My name is Dhruv Balaji. I am a high school student who is interested in medicine as a career, while also being passionate about robotics, saxophone, and tennis.
Throughout middle school, I tried to surround myself with science. I attended summer programs, took classes, and participated in clubs. It was great, but it wasn’t enough. Who was I helping by going to a class? What impact was I making?
Despite my age, I wanted to make an impact, no matter how big. I started volunteering at local nursing homes helping the residents: running bingo games, playing the saxophone, and socializing with the residents through games and activities. I loved seeing them smile after every performance, after every bingo win, and after every bite of ice cream.
Shortly after, I started volunteering with a local tennis club, teaching children with autism. I was nervous at first, unsure of what to expect. However, after I started, I found myself having a lot of fun. Most of all, I found value in the social interactions I was having with the kids. They all had different levels of autism, and different amounts of tennis skills, but there was one common theme I continuously saw in all of the kids. No matter what they were doing, who they were with, or how they were doing it, they were always extremely happy to be there. They always smile, never complain, and most importantly, always find the good in a situation. I remember one experience very vividly:
At the end of the class, the kids were told to pick up the balls, which were scattered across the court. A normal tennis player would normally groan when hearing this. These kids, however, immediately grabbed the cart where the balls were supposed to go, and started wheeling it around, pretending it was a car and racing it around. As they sprinted around the court, they picked up the balls with amazing efficiency, while having a blast.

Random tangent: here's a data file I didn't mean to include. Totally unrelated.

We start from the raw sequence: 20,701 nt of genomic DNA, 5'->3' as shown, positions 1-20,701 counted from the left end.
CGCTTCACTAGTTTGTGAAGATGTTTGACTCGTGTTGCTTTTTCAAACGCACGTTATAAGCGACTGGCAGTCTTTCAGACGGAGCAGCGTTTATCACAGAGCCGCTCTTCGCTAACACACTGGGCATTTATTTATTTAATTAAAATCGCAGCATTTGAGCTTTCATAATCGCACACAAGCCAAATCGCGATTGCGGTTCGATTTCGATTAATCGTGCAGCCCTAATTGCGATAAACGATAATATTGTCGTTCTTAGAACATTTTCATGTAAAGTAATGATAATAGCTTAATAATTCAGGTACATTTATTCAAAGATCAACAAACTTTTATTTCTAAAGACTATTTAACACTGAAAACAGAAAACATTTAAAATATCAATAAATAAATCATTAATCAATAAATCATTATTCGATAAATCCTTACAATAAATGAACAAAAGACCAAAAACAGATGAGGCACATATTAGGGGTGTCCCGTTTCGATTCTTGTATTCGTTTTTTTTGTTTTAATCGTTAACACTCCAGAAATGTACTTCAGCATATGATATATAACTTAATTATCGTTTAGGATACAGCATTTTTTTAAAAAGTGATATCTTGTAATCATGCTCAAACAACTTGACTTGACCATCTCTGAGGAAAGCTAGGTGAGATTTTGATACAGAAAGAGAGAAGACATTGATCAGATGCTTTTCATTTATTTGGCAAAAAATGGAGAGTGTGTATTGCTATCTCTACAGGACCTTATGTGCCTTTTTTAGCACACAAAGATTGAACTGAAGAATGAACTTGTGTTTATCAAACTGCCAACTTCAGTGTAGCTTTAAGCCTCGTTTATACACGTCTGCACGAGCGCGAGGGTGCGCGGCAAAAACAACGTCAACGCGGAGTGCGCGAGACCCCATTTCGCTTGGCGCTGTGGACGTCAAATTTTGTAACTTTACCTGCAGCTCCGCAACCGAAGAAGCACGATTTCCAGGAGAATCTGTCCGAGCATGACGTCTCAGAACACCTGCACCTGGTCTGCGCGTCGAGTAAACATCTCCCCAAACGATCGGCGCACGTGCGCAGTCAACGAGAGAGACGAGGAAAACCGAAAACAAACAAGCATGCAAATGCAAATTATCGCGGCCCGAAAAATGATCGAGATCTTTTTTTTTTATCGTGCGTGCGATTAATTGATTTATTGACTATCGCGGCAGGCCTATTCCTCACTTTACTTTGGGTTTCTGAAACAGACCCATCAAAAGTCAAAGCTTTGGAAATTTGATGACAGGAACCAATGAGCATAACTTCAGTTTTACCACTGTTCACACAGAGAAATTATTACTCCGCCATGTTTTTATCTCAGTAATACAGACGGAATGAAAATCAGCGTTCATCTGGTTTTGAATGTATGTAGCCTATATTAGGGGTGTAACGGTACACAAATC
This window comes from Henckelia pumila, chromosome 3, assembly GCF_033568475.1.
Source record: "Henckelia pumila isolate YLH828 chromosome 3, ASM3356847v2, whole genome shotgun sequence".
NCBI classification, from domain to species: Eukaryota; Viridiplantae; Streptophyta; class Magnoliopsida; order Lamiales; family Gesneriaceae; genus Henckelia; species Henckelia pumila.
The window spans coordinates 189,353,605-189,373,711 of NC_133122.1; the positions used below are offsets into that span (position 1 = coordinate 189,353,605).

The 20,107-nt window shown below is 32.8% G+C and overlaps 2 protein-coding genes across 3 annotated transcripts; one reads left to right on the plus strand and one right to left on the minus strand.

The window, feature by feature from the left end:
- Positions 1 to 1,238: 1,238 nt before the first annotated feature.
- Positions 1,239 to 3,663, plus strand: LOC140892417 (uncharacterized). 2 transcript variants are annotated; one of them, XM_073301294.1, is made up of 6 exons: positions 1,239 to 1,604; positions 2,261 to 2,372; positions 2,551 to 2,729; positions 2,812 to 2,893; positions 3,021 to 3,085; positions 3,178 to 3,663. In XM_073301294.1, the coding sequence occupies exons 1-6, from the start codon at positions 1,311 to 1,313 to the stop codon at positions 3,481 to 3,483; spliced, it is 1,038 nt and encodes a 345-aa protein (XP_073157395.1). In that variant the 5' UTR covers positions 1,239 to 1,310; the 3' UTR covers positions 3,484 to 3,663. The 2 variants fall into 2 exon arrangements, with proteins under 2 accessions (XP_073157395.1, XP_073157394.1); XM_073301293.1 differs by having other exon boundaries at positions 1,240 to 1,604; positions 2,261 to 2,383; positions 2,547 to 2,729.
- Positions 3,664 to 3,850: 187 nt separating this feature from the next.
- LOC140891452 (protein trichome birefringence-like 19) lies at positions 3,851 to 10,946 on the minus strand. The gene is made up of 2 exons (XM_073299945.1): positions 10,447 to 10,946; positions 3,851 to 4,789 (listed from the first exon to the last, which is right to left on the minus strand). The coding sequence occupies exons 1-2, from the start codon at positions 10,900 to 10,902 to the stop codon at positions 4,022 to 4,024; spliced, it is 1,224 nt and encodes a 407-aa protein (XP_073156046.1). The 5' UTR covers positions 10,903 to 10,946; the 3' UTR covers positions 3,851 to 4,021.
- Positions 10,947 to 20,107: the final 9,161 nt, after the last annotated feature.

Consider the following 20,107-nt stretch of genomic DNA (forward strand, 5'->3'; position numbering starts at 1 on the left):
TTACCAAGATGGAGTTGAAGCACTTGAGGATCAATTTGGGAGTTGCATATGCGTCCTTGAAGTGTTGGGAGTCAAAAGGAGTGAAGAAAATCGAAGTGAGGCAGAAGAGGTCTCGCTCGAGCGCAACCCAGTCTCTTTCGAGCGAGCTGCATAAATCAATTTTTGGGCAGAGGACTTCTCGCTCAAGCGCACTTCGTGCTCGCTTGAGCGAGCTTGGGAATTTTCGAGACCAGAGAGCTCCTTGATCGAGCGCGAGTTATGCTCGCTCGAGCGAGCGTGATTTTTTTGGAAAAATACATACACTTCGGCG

After months of spending time with the kids, I realized that I was more interested in the autistic than I thought I was.
I knew that there were countless amounts of STEAM classes in my area that anyone could pay for. However, I did not know of one that would be compatible with an autistic kid. Since they learned slower, they would not be able to follow a normal class. With all of the recent advancements in the STEAM world, it was almost given that children experience STEAM for themselves. I wasn’t sure how kids with autism could experience these things. I wanted to contribute to the opportunities they had, so I started Spectrum Robotics. I aim to involve autistic kids in the STEAM world, so they have more opportunities, more exposure to technology, and most importantly, more passion for science.